What is it about?
It has been suggested that tacit knowledge may be a good predictor of performance in college. The purpose of this study was to investigate the extent to which a situational judgment test developed to measure tacit knowledge correlates with predictors and indicators of college performance. This situational judgement test includes 8 situations relevant to the life of college (undergraduate) student and is comprised of 211 behavioural strategies. 448 college students participated in the study. The results of this study suggest that tacit knowledge has small, statistically non-significant correlations with cumulative GPA, the percentage of the academic requirements passed on the first attempt, cognitive abilities, achievement motivation, and attention. However, tacit knowledge was found to correlate moderately with the personality factor of agreeableness. The findings do not support claims about the importance of tacit knowledge in academic settings and question what tacit knowledge really is and if it is a useful construct for performance prediction.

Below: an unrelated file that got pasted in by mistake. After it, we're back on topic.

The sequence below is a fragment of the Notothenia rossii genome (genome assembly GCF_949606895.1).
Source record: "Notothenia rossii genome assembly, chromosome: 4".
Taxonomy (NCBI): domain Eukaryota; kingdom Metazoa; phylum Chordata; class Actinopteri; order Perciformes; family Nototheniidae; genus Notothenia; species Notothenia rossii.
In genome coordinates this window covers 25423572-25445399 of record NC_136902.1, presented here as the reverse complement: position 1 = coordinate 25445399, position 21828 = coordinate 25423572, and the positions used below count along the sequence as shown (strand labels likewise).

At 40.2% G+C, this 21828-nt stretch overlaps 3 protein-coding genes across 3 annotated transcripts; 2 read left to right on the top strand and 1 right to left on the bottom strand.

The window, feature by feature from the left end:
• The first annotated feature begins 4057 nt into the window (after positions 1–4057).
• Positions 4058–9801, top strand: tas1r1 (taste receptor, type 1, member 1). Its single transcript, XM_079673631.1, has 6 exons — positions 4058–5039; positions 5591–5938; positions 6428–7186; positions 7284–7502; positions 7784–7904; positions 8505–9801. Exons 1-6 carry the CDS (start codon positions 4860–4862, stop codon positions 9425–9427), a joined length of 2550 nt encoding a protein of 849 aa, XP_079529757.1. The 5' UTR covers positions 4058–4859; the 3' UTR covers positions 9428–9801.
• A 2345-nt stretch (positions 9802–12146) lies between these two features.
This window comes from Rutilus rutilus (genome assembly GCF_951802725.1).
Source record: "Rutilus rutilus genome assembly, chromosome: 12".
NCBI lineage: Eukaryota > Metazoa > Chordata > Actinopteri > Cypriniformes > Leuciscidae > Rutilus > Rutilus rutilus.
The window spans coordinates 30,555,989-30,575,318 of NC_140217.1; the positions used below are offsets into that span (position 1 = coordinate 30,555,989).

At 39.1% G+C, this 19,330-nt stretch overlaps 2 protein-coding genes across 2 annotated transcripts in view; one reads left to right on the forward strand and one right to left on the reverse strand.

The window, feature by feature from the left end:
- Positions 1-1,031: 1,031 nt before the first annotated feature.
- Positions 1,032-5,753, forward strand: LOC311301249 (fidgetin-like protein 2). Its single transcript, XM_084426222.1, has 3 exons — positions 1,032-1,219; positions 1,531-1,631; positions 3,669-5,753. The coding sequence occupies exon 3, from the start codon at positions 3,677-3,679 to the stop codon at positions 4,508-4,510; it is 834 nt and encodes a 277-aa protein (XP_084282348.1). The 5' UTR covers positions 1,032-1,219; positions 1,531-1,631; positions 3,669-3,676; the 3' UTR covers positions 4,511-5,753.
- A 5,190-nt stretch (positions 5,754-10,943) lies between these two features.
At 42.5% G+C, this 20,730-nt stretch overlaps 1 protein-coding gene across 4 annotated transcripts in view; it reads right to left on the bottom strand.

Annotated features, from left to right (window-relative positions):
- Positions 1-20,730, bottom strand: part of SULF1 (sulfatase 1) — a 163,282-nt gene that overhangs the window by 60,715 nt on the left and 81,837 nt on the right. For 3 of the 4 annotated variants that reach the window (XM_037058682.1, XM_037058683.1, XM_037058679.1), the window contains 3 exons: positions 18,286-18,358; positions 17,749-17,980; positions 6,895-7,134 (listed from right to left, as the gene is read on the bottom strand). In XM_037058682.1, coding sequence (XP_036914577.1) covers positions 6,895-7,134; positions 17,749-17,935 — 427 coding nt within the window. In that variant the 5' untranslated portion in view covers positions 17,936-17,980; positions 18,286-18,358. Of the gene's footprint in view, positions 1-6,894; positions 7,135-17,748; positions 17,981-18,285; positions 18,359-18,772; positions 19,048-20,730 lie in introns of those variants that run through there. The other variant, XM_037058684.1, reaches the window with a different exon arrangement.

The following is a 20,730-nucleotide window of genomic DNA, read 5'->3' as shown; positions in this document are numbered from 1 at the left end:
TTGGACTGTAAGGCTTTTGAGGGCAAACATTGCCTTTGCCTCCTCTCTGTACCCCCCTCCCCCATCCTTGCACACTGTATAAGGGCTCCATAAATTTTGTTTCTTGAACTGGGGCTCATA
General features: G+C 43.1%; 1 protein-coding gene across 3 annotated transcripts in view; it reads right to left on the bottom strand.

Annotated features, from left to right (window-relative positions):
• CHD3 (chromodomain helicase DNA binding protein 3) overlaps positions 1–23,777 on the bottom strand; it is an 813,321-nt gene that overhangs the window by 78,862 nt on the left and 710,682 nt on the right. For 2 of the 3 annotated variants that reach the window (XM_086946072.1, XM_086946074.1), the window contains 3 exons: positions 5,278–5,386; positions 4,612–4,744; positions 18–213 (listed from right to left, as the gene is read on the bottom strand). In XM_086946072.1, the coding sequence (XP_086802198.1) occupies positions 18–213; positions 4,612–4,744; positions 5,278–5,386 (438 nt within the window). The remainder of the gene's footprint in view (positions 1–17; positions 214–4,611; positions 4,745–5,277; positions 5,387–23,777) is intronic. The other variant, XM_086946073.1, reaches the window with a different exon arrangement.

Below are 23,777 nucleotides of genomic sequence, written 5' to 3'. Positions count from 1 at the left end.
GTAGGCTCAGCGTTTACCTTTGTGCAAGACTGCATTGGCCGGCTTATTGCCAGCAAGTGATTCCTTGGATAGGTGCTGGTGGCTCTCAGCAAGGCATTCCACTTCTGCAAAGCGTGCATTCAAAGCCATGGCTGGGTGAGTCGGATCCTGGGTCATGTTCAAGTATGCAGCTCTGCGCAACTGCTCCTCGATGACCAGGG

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Why is it important?
The idea of using a SJT to measure tacit knowledge is intriguing, especially because there are very few other tacit-knowledge measurement instruments described in the literature. Additionally, SJTs are reported to be valid predictors of job performance or a useful component of a selection battery to predict task performance . They are also well suited to measuring behaviors elicited by complex interpersonal and administrative situations and such situations are typical pro college study.
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This page is a summary of: Development of a Situational Judgment Test as a Predictor of College Student Performance, Journal of Psychoeducational Assessment, July 2016, SAGE Publications, DOI: 10.1177/0734282916661663.
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